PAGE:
Michigan is leading on right-to-teach

RiShawn Biddle and Jeremy Lott

The right-to-work movement was mostly dormant when Michigan picked it up and used the reform to help jump-start the state’s economy in 2012. Ending the closed union shop helped bring jobs back to this state in great numbers. Gov. Rick Snyder boasted last year of “nearly 400,000 new jobs” created during his tenure, making the state first in the Midwest for job growth and first in the nation for manufacturing job growth.

The government may be leading in the crucial issue of education as well. Michigan’s Legislature struck a blow for improving teacher quality in Detroit’s schools this month when it allowed the district to hire midcareer math and science professionals who haven’t been certified to teach in its schools as part of the controversial $617 million financial bailout package.

Thanks to the new law, engineers and others with advanced degrees and knowledge can by hired directly by administrators in Detroit Public Schools. They don’t have to go back to college for an education degree or go through the state’s cumbersome and ineffective teacher certification process.

This is great news, advancing what we are calling right-to-teach laws to help match those ready, willing and able to teach students, especially in the vital areas of math and science.

Many studies have shown that only two variables really matter in teaching the young: subject competency and how one interacts with children. Schools of education don’t really help with either of these things.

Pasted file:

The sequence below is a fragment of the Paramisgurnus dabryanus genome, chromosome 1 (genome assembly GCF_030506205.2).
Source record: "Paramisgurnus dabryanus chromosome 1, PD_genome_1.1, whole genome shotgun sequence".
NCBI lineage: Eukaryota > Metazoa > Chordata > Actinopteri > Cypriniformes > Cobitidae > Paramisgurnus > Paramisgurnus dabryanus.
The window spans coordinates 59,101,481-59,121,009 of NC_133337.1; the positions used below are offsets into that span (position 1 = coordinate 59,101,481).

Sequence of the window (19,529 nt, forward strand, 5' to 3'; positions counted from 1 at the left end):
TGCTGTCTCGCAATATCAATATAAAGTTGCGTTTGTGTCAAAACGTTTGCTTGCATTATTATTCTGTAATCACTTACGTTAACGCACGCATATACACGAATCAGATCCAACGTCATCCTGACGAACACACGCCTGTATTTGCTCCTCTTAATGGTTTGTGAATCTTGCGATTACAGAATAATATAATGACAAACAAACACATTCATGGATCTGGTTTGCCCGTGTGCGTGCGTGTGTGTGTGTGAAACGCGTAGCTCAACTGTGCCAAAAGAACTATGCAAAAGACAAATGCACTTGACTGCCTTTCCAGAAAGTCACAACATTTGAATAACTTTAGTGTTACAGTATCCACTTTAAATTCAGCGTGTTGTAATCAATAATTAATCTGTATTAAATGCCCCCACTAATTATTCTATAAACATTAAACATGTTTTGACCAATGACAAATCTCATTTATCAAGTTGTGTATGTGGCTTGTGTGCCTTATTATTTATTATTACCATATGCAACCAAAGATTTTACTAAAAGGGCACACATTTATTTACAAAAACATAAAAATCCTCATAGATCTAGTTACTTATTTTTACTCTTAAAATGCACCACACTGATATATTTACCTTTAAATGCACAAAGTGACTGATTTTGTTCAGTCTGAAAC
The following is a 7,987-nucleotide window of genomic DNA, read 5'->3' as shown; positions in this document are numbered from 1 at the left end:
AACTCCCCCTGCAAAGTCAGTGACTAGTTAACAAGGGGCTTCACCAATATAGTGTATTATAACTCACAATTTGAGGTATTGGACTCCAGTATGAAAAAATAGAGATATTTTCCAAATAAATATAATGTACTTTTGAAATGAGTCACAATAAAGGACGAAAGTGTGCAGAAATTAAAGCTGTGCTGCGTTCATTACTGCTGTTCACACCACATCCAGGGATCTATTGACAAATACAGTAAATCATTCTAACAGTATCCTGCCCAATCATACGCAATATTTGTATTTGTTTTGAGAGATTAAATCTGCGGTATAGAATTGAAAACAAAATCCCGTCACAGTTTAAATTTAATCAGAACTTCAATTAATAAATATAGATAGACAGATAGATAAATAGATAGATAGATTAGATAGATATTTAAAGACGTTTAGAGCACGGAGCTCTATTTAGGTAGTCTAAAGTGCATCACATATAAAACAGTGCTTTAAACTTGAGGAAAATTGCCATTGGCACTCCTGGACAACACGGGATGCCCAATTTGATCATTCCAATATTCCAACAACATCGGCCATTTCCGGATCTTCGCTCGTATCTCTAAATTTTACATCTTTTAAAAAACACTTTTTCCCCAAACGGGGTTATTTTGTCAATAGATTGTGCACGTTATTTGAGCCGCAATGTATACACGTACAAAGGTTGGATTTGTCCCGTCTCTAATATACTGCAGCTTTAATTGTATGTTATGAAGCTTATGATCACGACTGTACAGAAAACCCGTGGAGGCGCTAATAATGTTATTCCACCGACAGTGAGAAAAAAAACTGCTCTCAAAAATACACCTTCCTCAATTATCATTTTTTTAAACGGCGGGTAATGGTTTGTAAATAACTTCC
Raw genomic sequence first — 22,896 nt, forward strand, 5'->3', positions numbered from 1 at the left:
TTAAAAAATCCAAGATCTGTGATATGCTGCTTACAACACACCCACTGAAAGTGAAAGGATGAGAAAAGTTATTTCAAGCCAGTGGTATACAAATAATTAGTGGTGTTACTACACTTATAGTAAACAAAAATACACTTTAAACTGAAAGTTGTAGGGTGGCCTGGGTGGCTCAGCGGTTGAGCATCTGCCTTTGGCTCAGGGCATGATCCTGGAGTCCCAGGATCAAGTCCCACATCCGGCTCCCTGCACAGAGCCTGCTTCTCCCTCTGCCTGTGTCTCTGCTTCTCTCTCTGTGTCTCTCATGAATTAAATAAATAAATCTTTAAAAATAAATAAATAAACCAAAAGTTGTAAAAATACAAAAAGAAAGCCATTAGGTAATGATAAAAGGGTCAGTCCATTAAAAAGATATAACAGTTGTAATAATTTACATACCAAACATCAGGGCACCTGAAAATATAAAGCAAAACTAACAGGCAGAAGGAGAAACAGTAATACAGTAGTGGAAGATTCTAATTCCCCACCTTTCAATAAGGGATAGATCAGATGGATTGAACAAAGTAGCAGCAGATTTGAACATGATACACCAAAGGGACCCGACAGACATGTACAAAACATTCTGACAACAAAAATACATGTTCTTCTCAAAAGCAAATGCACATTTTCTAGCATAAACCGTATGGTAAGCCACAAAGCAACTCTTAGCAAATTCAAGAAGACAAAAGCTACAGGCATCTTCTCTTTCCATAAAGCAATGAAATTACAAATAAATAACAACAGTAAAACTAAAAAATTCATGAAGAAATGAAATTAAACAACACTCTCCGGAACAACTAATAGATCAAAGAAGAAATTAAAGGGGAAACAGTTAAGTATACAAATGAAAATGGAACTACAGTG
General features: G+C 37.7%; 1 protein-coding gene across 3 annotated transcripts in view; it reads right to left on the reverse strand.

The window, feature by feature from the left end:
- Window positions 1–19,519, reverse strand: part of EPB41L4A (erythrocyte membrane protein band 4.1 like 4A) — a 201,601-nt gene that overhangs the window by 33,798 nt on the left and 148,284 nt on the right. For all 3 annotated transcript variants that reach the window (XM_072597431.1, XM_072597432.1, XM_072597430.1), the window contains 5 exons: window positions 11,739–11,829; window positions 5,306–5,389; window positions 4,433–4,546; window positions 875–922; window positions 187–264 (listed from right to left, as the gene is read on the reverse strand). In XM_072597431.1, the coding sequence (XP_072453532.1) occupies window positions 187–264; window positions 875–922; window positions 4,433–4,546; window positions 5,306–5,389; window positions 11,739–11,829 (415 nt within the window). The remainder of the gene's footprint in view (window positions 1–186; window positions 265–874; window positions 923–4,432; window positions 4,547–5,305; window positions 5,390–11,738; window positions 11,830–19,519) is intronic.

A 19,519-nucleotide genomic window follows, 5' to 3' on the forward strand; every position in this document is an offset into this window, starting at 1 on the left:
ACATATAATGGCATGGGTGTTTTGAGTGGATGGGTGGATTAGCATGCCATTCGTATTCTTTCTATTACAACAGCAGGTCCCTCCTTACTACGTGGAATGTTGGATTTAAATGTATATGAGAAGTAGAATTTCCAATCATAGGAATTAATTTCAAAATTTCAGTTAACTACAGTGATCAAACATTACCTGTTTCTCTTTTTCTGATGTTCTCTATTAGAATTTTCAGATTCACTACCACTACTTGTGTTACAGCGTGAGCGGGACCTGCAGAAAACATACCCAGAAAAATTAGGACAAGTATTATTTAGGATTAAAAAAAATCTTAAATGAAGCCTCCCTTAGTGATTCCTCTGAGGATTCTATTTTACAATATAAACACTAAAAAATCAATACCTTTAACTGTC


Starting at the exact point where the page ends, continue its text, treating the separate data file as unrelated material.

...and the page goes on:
States have made things much worse by assigning them a gatekeeper function. This requires that teachers who already know the material get a teaching degree anyway. Those extra hoops scare off a good number of professionals who might be tempted into a career change.

Detroit shouldn’t be the only district with the ability to hire high-quality talent in math and science. Schools in the whole state — from Midland to Grand Rapids to Ann Arbor — should have that option.

Non-Detroit school districts have few options for bringing in talented professionals who don’t have education degrees. Under state law, they can obtain temporary permits for those potential teachers only after seeking out teachers with education degrees and professional educator certificates by advertising at university schools of education.

Even then, they are only allowed to issue year-long permits that have to be renewed annually for just eight subjects.

If a district can’t obtain a permit, under Michigan law, professionals who already earned baccalaureate and graduate degrees are then forced to go back to school and take credit hours in reading instruction in order to teach in public schools, even if they are teaching high school math or science.

Under the same burdensome laws, midcareer professionals cannot obtain a provisional certificate — the first step needed to obtain a full time certification — unless they have completed study at an education school.

The Legislature rightly decided that the current system was hurting students in Detroit by unfairly limiting the supply of good teachers and lifted that burden. There’s no reason students in the rest of the state shouldn’t benefit as well.

If qualified professionals want to have a go at equipping our children for the future, we should applaud them, not hold them back.

RiShawn Biddle is the editor of Dropout Nation. Jeremy Lott is the former editor of Labor Watch.